Cambridge-led study discovers new genetic causes of rare diseases, potentially leading to improved diagnosis and better patient care.
Genomes front and centre of rare disease diagnosis
A research programme pioneering the use of whole genome sequencing in the NHS has diagnosed hundreds of patients and discovered new genetic causes of disease. Whole genome sequencing is the technology used by the 100,000 Genomes Project, a service set up by the government to introduce routine genetic diagnostic testing in the NHS.
The results of the study, published in the journal Nature, demonstrate that sequencing the whole genomes of large numbers of individuals in a standardised way can improve the diagnosis and treatment of patients with rare diseases. It was led by researchers at the University of Cambridge together with Genomics England.
The researchers studied the genomes of groups of patients with similar symptoms, affecting different tissues, such as the brain, eyes, blood or the immune system. They identified a genetic diagnosis for 60% of individuals in one group of patients with early loss of vision.
The programme offered whole-genome sequencing as a diagnostic test to patients with rare diseases across an integrated health system, a world first in clinical genomics. The integration of genetic research with NHS diagnostic systems increases the likelihood that a patient will receive a diagnosis and the chance that a diagnosis will be provided within weeks rather than months.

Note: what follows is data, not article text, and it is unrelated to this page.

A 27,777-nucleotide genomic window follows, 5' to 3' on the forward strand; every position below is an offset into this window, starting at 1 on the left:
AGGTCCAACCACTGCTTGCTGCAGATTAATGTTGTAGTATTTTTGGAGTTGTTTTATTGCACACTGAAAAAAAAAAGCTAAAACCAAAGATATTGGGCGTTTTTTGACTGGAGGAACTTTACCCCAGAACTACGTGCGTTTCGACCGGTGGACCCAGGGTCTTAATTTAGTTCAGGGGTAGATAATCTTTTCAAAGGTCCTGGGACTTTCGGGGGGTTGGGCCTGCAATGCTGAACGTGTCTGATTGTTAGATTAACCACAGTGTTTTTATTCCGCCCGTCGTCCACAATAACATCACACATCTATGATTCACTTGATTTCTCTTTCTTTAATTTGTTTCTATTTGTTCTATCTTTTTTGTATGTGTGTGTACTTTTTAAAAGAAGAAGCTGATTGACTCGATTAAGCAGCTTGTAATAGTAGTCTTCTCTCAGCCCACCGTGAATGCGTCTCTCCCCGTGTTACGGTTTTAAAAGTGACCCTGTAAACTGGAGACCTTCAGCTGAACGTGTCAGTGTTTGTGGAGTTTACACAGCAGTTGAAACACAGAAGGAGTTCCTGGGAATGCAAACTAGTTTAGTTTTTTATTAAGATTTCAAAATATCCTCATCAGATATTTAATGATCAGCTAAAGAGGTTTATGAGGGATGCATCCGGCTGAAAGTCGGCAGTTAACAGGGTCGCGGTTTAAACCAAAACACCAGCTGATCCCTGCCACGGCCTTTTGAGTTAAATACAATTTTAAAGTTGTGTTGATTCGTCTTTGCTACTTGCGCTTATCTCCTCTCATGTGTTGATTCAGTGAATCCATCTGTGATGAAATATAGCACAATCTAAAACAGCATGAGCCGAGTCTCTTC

“Around 40,000 children are born each year with a rare inherited disease in the UK alone. Sadly, it takes more than two years, on average, for them to be diagnosed,” said Willem Ouwehand, Professor of Experimental Haematology at Cambridge, the National Institute for Health Research BioResource and NHS Blood and Transplant Principal Investigator. “We felt it was vital to shorten this odyssey for patients and parents.
“This research shows that quicker and better genetic diagnosis will be possible for more NHS patients.”
In the study, funded principally by the National Institute for Health Research, the entire genomes of almost 10,000 NHS patients with rare diseases were sequenced and searched for genetic causes of their conditions. Previously unobserved genetic differences causing known rare diseases were identified, in addition to genetic differences causing completely new genetic diseases.
Image: DNA Double Helix
Reproduced courtesy of the University of Cambridge
The University of Cambridge is acknowledged as one of the world's leading higher education and research institutions. The University was instrumental in the formation of the Cambridge Network and its Vice- Chancellor, Professor Stephen Toope, is also the President of the Cambridge Network.